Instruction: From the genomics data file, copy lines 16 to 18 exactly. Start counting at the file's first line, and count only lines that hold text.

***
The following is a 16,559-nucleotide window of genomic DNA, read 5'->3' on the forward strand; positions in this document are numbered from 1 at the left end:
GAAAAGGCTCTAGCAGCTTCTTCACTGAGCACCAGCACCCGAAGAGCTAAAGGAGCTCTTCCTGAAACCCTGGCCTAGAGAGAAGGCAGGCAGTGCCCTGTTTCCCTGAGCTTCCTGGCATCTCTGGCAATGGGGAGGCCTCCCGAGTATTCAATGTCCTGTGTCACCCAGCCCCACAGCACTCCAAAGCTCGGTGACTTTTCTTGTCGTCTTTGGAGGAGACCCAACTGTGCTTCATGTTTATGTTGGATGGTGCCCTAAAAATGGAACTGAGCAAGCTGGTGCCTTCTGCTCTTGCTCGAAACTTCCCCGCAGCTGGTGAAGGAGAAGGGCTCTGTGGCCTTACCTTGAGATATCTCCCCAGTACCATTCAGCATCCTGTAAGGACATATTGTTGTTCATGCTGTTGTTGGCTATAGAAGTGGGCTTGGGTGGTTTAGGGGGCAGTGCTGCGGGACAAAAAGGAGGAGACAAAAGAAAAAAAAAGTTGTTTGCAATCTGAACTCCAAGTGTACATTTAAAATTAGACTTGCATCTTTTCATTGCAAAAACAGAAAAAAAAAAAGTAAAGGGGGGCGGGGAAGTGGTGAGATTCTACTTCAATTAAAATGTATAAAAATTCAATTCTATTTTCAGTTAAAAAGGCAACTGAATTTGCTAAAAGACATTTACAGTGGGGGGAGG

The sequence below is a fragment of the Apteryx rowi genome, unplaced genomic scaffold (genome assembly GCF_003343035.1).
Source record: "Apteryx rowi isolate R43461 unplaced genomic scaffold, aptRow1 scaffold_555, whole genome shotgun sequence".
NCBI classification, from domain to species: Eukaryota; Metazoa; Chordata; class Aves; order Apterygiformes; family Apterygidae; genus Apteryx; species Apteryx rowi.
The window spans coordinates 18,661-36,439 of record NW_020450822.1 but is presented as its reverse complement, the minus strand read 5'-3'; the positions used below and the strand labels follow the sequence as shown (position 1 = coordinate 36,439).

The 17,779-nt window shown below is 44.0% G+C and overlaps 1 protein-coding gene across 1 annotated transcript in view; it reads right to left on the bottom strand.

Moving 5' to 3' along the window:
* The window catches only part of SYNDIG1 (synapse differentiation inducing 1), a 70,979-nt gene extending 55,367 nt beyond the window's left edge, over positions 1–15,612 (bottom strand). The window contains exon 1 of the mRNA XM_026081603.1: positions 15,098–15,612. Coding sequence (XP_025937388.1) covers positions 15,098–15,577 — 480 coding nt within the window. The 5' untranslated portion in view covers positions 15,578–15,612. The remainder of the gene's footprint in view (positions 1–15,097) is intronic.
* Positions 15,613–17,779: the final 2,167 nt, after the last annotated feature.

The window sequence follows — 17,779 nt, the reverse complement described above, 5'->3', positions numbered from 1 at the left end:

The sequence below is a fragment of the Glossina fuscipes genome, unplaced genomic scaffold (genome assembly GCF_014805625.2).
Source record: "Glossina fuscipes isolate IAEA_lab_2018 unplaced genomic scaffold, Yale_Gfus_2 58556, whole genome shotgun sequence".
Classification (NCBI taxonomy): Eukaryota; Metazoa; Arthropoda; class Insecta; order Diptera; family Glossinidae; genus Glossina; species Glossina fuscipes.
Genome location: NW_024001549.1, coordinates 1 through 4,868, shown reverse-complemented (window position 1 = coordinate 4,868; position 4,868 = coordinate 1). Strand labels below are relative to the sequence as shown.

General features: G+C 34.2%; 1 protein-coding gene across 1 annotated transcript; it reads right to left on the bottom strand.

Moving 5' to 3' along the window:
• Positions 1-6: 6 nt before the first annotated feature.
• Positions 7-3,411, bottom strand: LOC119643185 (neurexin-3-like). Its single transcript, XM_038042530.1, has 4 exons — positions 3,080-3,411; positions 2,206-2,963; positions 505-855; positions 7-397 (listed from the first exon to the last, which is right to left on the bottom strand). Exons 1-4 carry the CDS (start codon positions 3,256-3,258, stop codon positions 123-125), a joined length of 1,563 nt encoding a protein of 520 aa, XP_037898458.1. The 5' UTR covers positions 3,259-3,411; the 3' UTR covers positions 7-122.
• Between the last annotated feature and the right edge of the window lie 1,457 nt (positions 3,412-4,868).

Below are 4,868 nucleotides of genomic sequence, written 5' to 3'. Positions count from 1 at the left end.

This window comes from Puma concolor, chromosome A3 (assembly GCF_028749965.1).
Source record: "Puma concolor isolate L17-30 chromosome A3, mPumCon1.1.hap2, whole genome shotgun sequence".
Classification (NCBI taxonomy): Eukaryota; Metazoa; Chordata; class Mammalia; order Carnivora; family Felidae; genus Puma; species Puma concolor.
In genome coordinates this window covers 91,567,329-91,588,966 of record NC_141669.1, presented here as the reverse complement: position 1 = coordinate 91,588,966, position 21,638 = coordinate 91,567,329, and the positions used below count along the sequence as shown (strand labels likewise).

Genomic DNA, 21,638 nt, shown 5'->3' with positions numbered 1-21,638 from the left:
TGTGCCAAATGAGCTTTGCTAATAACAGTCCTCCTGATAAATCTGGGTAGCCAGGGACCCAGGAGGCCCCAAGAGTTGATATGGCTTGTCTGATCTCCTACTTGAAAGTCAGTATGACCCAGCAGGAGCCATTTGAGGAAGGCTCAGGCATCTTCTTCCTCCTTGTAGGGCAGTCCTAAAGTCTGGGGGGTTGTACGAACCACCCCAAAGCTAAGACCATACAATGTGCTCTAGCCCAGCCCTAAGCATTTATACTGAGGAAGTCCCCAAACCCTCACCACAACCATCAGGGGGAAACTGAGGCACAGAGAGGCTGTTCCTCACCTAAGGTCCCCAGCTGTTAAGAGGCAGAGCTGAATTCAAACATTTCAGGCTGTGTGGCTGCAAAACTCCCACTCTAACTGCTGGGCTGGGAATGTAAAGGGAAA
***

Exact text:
General features: G+C 34.2%; 1 protein-coding gene across 1 annotated transcript; it reads right to left on the bottom strand.

Moving 5' to 3' along the window:
• Positions 1-6: 6 nt before the first annotated feature.